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Atom processor demand cooling?

updated 11:05 am EDT, Tue April 28, 2009

Atom Demand Cooling

Demand from PC makers for Intel's Atom processor has started cooling in what may be a shift away from netbooks, industry sources said Monday. Instead of focusing its attention on supplying larger companies like ASUS or Dell, Intel is now believed by DigiTimes to be focusing on smaller builders, particularly those in mainland China, and using them to clear out supplies. The higher-end companies themselves are also turning away from the ultra-mobile chip as a whole.

Anticipation for products based on the second generation of Atom reportedly plays a part in the decrease. However, the shortfall is now being assigned to pressure from very low-cost but standard notebooks, many of which are only slightly more expensive than a typical 10-inch netbook but considerably faster. The wider launch of Intel's Consumer Ultra Low Voltage (CULV) chips in the summer will also play a part as many companies will then have ultraportable systems much faster than netbooks but with a relatively modest premium: Dell's upcoming Inspiron Mini 11 may cost as little as $499 despite having 2GB of memory and a 250GB hard disk.

Intel hasn't commented on the assertions.

If supported in practice, the move would signal a backlash from PC vendors that had previously been quick to jump on Atom. The processor and its near-permanent association with netbooks has helped prop up PC sales during the poor economy but has also severely hurt profit margins for those companies that normally don't depend on the category, including Intel itself. Apple has also gone so far as to attack netbook quality rather than join the market, describing many designs as too small and cheaply built to be worth the investment.



By Electronista Staff
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Comments

  1. dagamer34

    Fresh-Faced Recruit

    Joined: Apr 2007

    0

    Meh

    Honestly, Atom chips aren't that great as a netbook if they can't handle YouTube or Hulu that well. Maybe that's more the fault of Adobe, but even with an ION chip in there, I don't find Atom worth while.

    I'd rather get an underclocked Core 2 Duo that can handle a few tasks I throw at it. I'm not asking for blazing fast Photoshop performance here, but I can't put down my money for an Atom nettop right now. Maybe when Atom gets an upgrade in Q3 '09, I'll consider the chip again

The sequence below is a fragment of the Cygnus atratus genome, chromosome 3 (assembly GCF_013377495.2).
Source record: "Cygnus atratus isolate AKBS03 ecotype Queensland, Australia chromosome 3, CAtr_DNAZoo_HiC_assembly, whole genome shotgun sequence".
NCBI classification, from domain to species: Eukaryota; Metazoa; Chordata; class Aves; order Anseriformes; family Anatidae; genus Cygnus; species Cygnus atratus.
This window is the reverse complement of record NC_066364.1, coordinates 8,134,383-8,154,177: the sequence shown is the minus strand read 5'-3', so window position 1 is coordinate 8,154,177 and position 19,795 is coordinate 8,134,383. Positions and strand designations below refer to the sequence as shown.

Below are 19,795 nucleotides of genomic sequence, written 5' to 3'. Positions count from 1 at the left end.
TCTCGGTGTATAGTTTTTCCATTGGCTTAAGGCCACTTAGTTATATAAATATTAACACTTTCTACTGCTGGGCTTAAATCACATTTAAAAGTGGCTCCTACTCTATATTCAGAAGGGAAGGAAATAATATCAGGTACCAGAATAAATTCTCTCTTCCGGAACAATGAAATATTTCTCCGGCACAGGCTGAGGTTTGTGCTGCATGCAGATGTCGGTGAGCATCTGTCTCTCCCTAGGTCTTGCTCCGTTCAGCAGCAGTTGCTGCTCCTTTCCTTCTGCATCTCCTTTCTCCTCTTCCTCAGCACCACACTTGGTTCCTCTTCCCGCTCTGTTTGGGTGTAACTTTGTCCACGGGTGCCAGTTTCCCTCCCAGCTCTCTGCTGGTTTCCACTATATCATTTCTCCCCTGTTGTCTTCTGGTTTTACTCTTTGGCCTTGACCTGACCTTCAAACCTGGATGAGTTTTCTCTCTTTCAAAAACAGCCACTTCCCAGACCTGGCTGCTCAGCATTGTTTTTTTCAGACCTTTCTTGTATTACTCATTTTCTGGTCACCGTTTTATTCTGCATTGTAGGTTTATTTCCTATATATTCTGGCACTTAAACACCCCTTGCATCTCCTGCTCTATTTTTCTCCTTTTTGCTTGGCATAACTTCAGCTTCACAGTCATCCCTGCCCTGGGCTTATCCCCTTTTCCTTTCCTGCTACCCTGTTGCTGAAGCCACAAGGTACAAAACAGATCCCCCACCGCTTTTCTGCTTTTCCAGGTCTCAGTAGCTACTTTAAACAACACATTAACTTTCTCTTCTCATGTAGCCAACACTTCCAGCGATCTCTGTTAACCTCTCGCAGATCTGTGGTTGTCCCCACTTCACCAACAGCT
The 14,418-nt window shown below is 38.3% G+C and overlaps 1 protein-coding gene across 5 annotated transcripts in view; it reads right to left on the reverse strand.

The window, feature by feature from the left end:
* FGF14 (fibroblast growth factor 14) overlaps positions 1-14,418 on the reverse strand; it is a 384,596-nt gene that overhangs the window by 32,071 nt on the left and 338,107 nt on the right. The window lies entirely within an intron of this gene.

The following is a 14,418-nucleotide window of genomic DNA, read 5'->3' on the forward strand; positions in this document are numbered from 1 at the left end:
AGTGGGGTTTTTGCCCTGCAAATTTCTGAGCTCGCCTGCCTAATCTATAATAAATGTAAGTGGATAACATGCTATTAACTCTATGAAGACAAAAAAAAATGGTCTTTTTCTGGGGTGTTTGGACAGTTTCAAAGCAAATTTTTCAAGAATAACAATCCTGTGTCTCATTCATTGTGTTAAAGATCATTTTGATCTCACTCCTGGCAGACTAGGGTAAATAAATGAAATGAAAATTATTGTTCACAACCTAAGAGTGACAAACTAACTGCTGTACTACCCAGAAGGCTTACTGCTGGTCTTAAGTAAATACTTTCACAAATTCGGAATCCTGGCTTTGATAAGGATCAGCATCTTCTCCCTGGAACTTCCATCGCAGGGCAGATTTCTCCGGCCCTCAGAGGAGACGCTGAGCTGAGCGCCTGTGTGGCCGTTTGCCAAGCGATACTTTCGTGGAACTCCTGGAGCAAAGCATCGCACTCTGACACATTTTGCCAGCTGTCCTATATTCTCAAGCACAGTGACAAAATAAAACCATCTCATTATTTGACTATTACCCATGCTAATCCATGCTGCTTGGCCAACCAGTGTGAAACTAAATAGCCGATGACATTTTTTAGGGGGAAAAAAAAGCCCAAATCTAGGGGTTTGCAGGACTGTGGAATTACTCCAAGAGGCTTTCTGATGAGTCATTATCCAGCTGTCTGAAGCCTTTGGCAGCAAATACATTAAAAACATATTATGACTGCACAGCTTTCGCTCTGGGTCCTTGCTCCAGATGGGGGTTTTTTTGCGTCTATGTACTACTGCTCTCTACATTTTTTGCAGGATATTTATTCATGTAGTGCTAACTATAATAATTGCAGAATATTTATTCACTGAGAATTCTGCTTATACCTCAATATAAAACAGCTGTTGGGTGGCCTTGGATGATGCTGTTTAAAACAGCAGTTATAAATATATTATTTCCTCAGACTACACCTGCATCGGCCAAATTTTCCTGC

1. Constable Odo

    Fresh-Faced Recruit

    Joined: Aug 2007

    +3

    Why don't they just sell

    the Atom chip-powered computers to third-world countries. They need that kind of low-powered stuff. Let America and Europe stick with the beefy Core 2 Duo's.

    I don't want a wimpy Atom-powered netbook. I'm staying with my MacBook Pro-class notebook and that's about as low as I'm going. I'd like to have longer battery life, but I'm willing to compromise for having a more powerful notebook with slightly better power-saving abilities.

  1. ricardogf

    Fresh-Faced Recruit

    Joined: Jan 2003

    -5

    Netbooks are dead

    Netbooks are the main reason behind the financial failure of crappy PC makers...although they can brag about sheer unit numbers, this amounts to nothing in terms of revenues...Apple was right all along, and will only enter that stupid market if it's to change it altogether, as it did with the iPhone.

    As for the stupid comment by Odo, the "third world countries" you refer to probably have more money to spend than bankrupt U.S. nowadays...so you guys should get the cheapo stuff too, because your artificial tax rebates and greenbacks are gonna be worth nothing pretty soon.

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